## Where to Find Hydraulic Jump Calculator Excel Spreadsheets

For an Excel spreadsheets to use as an open channel flow, *hydraulic jump calculator*, click here to visit our spreadsheet store. **Obtain a convenient, easy to use rectangular channel hydraulic jump calculator spreadsheet for only $14.95.** Read on for information about the use of an Excel spreadsheet as a horizontal, rectangular channel *hydraulic jump calculator*.

## Background for Hydraulic Jump Calculator

In order to discuss hydraulic jumps it’s necessary to talk about subcritical and supercritical flow. In general subcritical flow takes place at low velocities and high flow depths, while supercritical flow occurs at high velocities and low flow depths. For more details about critical, subcritical, and supercritical flow, see the article, “Open Channel Flow Spreadsheets – Critical Depth and Critical Slope.” The diagram above shows supercritical flow on a steep slope, changing to subcritical flow on a mild slope. As shown, the transition from supercritical flow to subcritical flow takes place with a hydraulic jump. Whenever supercritical flow takes place on a slope that isn’t steep enough to maintain supercritical flow, the transition to subcritical flow will take place through the mechanism of a hydraulic jump as illustrated in the diagram.

## Hydraulic Jump Calculator Parameters

Hydraulic jump calculations center on relationships among the supercritical conditions before the jump (upstream or initial conditions) and the subcritical conditions after the jump (downstream or sequent conditions). The diagram at the left shows initial supercritical parameters and sequent subcritical parameters for a hydraulic jump. The parameters and their typical units are summarized below:

- y
_{1 }= the initial (upstream) depth of flow in ft for U.S. or m for S.I. units - V
_{1 }= the initial (upstream) liquid velocity in ft/sec for U.S. or m/s for S.I. units - E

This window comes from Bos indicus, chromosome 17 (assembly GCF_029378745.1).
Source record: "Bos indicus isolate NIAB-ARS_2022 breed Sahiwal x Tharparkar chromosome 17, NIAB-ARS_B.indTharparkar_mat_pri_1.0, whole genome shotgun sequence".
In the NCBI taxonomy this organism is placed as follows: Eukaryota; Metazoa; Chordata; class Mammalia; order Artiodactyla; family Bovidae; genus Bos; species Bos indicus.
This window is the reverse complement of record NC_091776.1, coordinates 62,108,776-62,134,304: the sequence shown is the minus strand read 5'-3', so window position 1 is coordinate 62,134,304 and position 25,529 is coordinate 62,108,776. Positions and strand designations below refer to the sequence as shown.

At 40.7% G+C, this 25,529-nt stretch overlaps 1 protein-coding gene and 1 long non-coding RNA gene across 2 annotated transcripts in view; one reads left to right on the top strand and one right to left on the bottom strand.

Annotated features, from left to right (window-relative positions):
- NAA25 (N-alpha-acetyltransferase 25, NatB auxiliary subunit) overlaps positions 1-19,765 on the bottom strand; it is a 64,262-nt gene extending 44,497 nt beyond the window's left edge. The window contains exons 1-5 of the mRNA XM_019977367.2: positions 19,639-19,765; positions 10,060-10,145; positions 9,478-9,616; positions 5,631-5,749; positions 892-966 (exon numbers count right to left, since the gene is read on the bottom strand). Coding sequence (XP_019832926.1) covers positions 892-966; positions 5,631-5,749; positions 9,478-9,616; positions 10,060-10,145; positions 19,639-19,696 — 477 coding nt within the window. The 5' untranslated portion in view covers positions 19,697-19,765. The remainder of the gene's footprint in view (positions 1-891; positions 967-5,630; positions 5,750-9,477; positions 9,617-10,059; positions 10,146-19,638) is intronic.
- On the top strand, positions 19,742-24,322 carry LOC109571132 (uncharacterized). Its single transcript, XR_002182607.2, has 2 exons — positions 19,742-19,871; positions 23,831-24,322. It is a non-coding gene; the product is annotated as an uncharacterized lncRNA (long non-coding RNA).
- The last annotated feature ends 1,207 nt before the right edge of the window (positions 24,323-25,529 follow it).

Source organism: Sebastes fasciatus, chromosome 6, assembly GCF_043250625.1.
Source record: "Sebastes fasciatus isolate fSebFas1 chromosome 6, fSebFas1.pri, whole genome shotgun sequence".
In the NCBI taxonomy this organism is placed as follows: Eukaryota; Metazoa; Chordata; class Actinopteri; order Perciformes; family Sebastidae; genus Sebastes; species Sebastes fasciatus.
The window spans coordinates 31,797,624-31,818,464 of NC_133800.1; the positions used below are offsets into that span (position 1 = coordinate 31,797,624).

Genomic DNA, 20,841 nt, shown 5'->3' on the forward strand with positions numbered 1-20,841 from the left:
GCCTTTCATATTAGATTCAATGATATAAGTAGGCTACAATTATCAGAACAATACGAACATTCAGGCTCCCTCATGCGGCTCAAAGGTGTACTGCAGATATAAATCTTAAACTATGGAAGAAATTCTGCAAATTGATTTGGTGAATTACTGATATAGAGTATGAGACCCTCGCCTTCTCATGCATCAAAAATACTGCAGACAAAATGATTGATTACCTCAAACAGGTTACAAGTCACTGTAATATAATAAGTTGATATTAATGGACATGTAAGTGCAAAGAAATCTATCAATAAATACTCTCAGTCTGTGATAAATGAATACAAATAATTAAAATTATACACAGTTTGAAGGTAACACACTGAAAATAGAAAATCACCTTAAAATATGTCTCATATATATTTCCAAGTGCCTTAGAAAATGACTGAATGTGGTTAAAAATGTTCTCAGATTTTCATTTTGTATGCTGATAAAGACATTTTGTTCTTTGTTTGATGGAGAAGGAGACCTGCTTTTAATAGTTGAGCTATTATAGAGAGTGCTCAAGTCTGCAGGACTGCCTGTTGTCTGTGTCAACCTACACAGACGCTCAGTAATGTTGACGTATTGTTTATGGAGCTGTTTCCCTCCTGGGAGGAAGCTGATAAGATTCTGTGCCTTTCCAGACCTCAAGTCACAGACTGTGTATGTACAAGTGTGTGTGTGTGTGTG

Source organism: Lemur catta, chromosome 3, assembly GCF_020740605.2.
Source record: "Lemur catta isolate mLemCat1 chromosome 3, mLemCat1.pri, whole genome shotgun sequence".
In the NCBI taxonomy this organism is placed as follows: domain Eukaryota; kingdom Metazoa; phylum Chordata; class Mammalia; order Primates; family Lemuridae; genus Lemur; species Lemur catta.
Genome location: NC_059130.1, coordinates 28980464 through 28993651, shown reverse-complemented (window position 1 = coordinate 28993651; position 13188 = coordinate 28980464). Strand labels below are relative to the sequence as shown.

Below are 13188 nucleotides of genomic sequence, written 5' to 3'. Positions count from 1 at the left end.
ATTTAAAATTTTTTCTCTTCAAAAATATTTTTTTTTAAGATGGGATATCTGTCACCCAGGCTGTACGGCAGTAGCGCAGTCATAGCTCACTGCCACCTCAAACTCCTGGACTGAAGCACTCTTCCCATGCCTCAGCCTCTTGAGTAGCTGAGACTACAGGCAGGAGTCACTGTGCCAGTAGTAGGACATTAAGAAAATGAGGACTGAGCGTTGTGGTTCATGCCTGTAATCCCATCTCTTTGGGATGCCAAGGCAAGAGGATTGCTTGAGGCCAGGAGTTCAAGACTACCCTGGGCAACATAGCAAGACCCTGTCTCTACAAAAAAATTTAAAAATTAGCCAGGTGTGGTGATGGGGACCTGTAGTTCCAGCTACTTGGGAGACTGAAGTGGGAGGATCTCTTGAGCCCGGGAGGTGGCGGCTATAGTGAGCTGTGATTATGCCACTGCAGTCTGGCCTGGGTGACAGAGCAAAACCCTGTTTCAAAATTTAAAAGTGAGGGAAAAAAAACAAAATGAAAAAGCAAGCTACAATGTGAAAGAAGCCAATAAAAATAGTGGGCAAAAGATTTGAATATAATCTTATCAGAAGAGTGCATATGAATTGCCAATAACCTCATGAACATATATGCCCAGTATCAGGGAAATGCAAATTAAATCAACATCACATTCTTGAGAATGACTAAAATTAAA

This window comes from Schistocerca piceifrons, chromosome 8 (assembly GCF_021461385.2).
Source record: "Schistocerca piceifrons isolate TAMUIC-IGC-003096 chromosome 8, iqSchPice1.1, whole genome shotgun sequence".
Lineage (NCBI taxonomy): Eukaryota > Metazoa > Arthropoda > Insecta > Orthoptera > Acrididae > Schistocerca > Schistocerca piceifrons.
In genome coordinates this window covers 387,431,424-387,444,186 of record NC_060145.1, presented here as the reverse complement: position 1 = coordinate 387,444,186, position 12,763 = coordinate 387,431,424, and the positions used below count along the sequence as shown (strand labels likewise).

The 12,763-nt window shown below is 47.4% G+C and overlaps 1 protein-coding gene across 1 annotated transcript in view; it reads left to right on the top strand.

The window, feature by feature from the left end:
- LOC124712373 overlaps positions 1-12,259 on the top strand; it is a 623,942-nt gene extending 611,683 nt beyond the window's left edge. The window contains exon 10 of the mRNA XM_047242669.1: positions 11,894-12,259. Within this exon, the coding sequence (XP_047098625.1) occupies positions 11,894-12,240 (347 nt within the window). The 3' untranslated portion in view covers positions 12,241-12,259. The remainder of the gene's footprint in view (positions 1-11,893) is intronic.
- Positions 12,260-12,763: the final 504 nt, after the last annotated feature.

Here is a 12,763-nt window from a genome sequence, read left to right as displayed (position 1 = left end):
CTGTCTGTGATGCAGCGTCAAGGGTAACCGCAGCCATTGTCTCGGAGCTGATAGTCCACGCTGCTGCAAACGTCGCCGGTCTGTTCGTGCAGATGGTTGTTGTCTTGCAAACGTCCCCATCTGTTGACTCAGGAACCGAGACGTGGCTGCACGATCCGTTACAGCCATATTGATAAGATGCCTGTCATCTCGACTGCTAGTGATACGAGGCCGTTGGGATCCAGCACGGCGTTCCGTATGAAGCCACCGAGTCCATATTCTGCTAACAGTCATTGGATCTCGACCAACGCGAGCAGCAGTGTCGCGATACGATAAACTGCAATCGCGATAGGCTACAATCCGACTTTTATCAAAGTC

_{1 }= the initial (upstream) head in ft for U.S. or m for S.I. units - y
_{2 }= the sequent (downstream) depth of flow in ft for U.S. or m for S.I. units - V
_{2 }= the sequent (downstream) liquid velocity in ft/sec for U.S. or m/s for S.I. units - E
_{2 }= the sequent (downstream) head in ft for U.S. or m for S.I. units - Q = the flow rate through the hydraulic jump in cfs for U.S. or m
^{3}/s for S.I. units - ΔE = the head loss across the hydraulic jump in ft for U.S. or m for S.I. units

## An Excel Spreadsheet as a Hydraulic Jump Calculator

The Excel spreadsheet template shown below can be used to carry out hydraulic jump calculations. Why bother to make these calculations by hand? This Excel spreadsheet can calculate the sequent depth, sequent velocity, jump length, head loss across the jump, and hydraulic jump efficiency for specified initial depth, flow rate and channel width. These spreadsheets are available in either U.S. or S.I. units at a very low cost (only $14.95 in our spreadsheet store. These spreadsheets also have a tab for calculation of flow rate under a sluice gate and all of the equations used in the spreadsheet calculations are shown on the spreadsheets.

Note that some of the equations used in the spreadsheet calculations apply only for rectangular, horizontal channels, so the spreadsheets should be used only for channels that are at least approximately rectangular in cross-section and have a zero or very small slope.

**References**

1. Harlan H. Bengtson, “Hydraulic Jumps and Supercritical and Nonuniform Open Channel Flow,” an online continuing education course for Professional Engineers.

2. U.S. Department of Transportation, FHWA, Hydraulic Design of Energy Dissipators for Culverts and Channels, Hydraulic Engineering Circular No. 14, 3rd Ed, Chapter 6: Hydraulic Jump.